Literally “hard skin,” scleroderma is also called “systemic sclerosis.” Like all auto-immune diseases, the cause is unknown. It may begin with puffy or shiny skin on the hands or face, but eventually skin gets stiff. This causes pain with movement, weakness, and general fatigue. Joints don’t get inflamed, but get tight and can’t move. A common complication is Raynaud phenomenon, when exposure to cold makes the fingers hurt and turn red, white, and blue.
Diagnosis begins by suspecting the condition because of skin changes, mainly in the hands and face. Sometimes there are small ulcers around the fingertips, lips may be tight, gums may recede, and small purple star-like spots may come out on the skin or gums (“telangiectasias”).
The first blood test to order is the Antinuclear Antibody (ANA). If that’s negative, scleroderma is very unlikely. If it’s positive, we refer to a rheumatologist, who may get other antibody tests, with names like Antitopoisomerase I (anti-Scl-70), Anticentromere antibody (ACA), Anti-RNA polymerase III, and maybe more.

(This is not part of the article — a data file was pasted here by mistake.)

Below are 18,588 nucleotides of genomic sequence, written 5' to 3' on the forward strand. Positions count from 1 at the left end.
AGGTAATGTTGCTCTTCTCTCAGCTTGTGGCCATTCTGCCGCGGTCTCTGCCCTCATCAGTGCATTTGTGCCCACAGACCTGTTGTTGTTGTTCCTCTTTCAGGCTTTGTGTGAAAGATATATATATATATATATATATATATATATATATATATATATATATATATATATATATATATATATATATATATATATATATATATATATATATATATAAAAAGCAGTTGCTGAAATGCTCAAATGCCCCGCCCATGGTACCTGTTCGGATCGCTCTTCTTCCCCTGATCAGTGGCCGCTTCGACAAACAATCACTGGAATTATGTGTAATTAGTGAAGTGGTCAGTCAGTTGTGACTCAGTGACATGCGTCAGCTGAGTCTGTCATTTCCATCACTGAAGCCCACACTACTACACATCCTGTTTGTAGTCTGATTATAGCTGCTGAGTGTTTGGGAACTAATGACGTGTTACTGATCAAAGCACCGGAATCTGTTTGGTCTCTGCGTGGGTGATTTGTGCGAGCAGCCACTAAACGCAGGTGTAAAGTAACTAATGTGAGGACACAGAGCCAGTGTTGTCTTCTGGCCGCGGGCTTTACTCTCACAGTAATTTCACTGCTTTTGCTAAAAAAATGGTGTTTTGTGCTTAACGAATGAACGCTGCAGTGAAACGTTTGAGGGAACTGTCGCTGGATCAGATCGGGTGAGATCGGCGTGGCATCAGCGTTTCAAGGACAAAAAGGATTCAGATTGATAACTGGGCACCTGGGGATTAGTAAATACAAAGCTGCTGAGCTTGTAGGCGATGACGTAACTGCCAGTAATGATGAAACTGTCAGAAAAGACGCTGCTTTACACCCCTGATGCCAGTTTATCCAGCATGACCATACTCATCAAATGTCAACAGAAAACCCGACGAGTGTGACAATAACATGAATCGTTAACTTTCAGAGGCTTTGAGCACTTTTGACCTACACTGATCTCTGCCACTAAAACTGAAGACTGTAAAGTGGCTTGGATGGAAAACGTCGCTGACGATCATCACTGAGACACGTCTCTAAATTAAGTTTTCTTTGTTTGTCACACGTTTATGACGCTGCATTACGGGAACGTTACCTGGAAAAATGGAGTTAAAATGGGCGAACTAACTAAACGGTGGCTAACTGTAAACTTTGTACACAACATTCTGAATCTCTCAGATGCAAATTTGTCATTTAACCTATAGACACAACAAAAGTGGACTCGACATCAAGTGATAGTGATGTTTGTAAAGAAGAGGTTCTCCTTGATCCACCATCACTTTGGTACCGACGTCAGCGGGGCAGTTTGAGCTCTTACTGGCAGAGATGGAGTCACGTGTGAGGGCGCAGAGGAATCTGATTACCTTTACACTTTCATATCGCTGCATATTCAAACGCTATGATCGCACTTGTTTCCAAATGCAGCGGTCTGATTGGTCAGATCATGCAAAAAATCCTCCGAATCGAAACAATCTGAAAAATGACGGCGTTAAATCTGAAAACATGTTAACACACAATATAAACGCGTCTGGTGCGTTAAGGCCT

The problem with Scleroderma is that internal organs may gradually become affected. These include swallowing difficulties, sexual dysfunction, gradual loss of lung function, gradual loss of kidney function, and sometimes more rapid loss of heart function. Tests get done regularly on the lungs, kidneys, and heart. Treatments exist, but they’re not as helpful as they are for the other various types of arthritis and rheumatologic conditions.